Durable and hardy

...and on the eighth day, God created the horse in perfect image, to romp, graze, gallop, play and make manure wherever it darn well pleases, in divine grace.

From the Land Down Under, two interesting breeds that are the epitome of tough and durable, the Waler and the Brumby.

Horses were imported by ship from South Africa to Australia with the First Fleet in 1788. The breeds of these original horses are not known.

Later on, horses from Europe were also brought in, including Arabians and Thoroughbreds.

The 9 month journey was very arduous for the horses on the ships, and when the equine arrived, they had to cope with a very harsh climate and environment. Poisonous snakes and other creatures abounded, and the horses had to travel very long distances in the bush. Only the most durable survived, thus making the start of adaptation in genetics for future bloodlines.

The first area for horse breeding was in New South Wales, on the continent’s east coast, and the horses were used to work on the huge sheep stations. That horse became known as the Waler.

The Waler was strong and hardy, and its endurance soon gained a reputation as an excellent mount. (1)

A superb cavalry animal, stud farms began to export the horse in large numbers to the Indian and British Armies stationed in India.

However, by the end of WWII, the number of Walers was so depleted that it almost went extinct.

The Waler comes from the stock of 1788 and is from Australia, coming in at 15HH to 16.2HH, and are considered a Warmblood. They are similar in appearance to Thoroughbreds, but the croup is a little goosey looking.

The colors are gray, black, brown, chestnut and bay, and they do best in temperate grasslands.

Their uses included jumping, dressage and trail riding, and they have a nice, willing and amiable attitude.

Walers have straight, Thoroughbred- like faces that are attractive, on long necks set on nice, sloping shoulders. Their chest is deep, with a long, strong back, but the tail set is a little low. They have straight legs and hard feet.

The Brumby Horse is not a native wild horse to Australia, rather, it descends from those first horses brought in during the late 1700's, so therefore, it is a mixture of a variety of breeds. (2)

Due to the many breeds mixing together, there are no standards of characteristics to this horse.

Horses escaped from the owners of sheep stations and went to live wild in the Australian bush.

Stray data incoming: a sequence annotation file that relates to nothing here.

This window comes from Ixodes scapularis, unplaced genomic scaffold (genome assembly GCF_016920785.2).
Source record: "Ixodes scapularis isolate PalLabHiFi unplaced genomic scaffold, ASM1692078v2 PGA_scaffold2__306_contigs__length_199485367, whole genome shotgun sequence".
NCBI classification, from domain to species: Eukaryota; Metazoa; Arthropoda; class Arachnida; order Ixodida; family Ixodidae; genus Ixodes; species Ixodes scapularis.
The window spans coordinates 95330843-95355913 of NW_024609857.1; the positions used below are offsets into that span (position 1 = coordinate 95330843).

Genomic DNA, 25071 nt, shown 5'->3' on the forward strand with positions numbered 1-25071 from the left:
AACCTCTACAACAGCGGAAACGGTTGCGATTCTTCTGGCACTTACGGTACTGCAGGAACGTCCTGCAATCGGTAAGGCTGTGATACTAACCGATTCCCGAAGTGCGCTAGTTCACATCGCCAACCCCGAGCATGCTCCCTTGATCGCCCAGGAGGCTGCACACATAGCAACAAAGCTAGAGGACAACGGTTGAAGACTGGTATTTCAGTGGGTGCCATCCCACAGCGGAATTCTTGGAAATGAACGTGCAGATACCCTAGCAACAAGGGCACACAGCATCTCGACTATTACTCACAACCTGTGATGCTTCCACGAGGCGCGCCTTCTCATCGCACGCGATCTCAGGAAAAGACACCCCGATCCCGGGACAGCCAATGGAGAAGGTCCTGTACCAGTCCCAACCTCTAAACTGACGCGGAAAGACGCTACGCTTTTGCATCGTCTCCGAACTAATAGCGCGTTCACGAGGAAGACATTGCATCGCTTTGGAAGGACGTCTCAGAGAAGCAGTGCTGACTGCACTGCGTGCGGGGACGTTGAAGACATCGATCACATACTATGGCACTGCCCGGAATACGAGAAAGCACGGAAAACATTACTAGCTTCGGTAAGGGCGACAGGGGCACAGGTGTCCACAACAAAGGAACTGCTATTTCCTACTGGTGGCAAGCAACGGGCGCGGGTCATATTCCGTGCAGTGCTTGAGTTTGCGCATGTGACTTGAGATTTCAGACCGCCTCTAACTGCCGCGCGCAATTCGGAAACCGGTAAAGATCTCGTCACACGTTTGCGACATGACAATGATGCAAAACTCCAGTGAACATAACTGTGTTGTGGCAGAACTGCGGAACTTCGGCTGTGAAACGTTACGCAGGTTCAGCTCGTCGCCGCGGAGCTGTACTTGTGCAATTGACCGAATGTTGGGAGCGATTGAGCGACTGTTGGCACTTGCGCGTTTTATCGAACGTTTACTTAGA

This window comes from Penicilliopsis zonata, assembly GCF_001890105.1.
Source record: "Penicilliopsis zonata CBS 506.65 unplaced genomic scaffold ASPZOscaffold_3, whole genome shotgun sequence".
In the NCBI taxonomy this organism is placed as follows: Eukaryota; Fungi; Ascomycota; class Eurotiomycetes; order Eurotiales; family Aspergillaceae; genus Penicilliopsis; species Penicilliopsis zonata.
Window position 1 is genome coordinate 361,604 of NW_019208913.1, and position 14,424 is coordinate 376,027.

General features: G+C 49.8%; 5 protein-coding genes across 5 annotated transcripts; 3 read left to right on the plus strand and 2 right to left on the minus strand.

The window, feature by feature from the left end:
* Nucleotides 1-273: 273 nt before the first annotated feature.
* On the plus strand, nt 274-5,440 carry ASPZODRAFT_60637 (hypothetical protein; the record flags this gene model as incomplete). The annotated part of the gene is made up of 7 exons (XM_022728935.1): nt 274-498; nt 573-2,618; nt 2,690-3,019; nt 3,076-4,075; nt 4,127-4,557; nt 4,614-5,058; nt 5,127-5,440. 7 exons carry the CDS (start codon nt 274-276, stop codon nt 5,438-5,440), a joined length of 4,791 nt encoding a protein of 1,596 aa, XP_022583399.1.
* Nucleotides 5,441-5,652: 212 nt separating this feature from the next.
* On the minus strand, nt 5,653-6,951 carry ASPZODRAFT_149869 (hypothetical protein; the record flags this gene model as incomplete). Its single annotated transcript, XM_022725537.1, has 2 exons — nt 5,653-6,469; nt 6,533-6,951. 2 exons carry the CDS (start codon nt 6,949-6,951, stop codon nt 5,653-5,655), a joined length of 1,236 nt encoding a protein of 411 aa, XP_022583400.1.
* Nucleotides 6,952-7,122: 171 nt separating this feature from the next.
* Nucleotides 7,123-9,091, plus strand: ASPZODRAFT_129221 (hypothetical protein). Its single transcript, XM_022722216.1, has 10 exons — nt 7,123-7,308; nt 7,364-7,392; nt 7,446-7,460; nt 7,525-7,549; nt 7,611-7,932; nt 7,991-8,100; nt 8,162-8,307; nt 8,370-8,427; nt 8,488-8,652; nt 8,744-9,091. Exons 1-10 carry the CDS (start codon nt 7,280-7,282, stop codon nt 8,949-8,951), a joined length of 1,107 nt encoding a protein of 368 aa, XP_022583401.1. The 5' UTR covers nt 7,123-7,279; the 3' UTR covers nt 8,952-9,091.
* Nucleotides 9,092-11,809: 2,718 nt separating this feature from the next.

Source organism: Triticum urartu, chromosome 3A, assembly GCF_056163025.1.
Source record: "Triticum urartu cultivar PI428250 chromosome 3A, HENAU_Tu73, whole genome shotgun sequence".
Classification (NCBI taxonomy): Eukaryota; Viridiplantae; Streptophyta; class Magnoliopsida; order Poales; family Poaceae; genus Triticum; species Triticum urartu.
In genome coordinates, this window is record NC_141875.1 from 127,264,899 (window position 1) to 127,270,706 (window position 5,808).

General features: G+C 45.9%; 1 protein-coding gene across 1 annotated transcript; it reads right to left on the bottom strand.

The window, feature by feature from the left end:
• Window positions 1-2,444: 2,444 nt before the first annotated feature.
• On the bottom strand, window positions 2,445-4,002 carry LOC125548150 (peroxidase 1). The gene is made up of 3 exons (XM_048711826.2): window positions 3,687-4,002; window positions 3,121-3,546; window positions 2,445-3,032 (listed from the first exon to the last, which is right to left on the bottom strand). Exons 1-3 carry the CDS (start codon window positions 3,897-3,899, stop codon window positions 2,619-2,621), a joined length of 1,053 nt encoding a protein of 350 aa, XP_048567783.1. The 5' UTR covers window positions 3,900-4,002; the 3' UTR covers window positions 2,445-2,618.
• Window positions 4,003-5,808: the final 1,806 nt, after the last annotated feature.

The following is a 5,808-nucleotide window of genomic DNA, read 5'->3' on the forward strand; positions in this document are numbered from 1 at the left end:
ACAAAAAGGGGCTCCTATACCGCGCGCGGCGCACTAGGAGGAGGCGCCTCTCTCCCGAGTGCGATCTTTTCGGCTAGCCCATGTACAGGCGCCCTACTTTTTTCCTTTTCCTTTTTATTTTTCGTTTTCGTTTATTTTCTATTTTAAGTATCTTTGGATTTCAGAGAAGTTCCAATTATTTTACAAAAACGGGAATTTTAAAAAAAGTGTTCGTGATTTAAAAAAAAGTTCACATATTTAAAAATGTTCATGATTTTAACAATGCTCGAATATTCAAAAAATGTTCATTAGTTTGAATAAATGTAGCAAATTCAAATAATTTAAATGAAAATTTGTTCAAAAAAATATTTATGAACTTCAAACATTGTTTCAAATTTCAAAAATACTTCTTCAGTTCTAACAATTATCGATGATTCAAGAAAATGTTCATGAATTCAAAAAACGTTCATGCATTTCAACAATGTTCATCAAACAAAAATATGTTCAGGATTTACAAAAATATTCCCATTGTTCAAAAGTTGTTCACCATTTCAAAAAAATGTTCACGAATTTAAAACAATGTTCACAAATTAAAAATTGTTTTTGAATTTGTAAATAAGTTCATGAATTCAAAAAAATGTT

They adapted very well to the severe climate, and wild, large herds of Brumbies roamed the land.

However, after some time, they began to harm the flowers and trees of the natural land scape, did damage to the fencing of farmers and sheep herds, over-grazed the grass lands and fouled fresh water supplies.

Seen as an obnoxious nuisance, the Brumbies were slaughtered in large numbers during the 1960's. This led to outrage by the public.

It still runs wild in some areas, and is no less attractive than the American Mustang.

This breed does not have much value as domesticated stock, is not very attractive, and apparently has a stubborn, cunning and obstinately disobedient nature. (3)

The breed is now kept in check by humane culling methods, so numbers are kept under control and the environment doesn’t suffer. This also helps to keep the general health of the herd in better standards.

The Brumby is descended from the original imported animals of the late 1700's, comes in at 14HH to 15HH, and is considered a Warmblood.

Brumbies come in all colors and do best in temperate grasslands, but they have no domestic uses and are wild or feral. As stated, their temperament is rebellious and stubborn.

The face is not unattractive, but it is stocky, on a short neck that ties-in low on to an upright shoulder.

The back is short, ending in a sloping croup with a recessed tail. The legs are strong and the feet are small and hard.

I don’t think I will be traveling to Australia anytime soon to go horse shopping, however, it is always interesting to learn the history of horse breeds that have been around a while.

Leaving you, as always, with the immortal words of Roy Rogers and Dale Evans, "Happy Trails to You."

1,2,3: "A Pocket Guide to Horses and Ponies," by Corinne Clark